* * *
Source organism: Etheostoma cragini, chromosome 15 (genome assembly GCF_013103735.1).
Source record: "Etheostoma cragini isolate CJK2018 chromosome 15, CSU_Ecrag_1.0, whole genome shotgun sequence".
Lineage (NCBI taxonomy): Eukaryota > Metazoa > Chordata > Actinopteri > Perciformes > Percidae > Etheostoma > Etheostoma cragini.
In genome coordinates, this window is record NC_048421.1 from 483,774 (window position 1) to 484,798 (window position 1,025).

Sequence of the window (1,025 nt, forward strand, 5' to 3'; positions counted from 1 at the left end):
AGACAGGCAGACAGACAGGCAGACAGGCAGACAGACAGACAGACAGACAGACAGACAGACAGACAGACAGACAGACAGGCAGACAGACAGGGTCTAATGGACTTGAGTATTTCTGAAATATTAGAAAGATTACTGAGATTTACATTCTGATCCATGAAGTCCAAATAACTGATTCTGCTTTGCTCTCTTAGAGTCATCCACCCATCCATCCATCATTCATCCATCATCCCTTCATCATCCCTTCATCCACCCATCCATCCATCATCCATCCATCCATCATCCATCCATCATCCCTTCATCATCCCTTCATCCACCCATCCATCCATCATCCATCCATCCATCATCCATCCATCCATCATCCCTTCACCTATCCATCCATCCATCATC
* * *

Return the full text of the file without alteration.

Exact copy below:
Source organism: Etheostoma cragini, chromosome 15 (genome assembly GCF_013103735.1).
Source record: "Etheostoma cragini isolate CJK2018 chromosome 15, CSU_Ecrag_1.0, whole genome shotgun sequence".
Lineage (NCBI taxonomy): Eukaryota > Metazoa > Chordata > Actinopteri > Perciformes > Percidae > Etheostoma > Etheostoma cragini.
In genome coordinates, this window is record NC_048421.1 from 483,774 (window position 1) to 484,798 (window position 1,025).

Sequence of the window (1,025 nt, forward strand, 5' to 3'; positions counted from 1 at the left end):
AGACAGGCAGACAGACAGGCAGACAGGCAGACAGACAGACAGACAGACAGACAGACAGACAGACAGACAGACAGACAGGCAGACAGACAGGGTCTAATGGACTTGAGTATTTCTGAAATATTAGAAAGATTACTGAGATTTACATTCTGATCCATGAAGTCCAAATAACTGATTCTGCTTTGCTCTCTTAGAGTCATCCACCCATCCATCCATCATTCATCCATCATCCCTTCATCATCCCTTCATCCACCCATCCATCCATCATCCATCCATCCATCATCCATCCATCATCCCTTCATCATCCCTTCATCCACCCATCCATCCATCATCCATCCATCCATCATCCATCCATCCATCATCCCTTCACCTATCCATCCATCCATCATC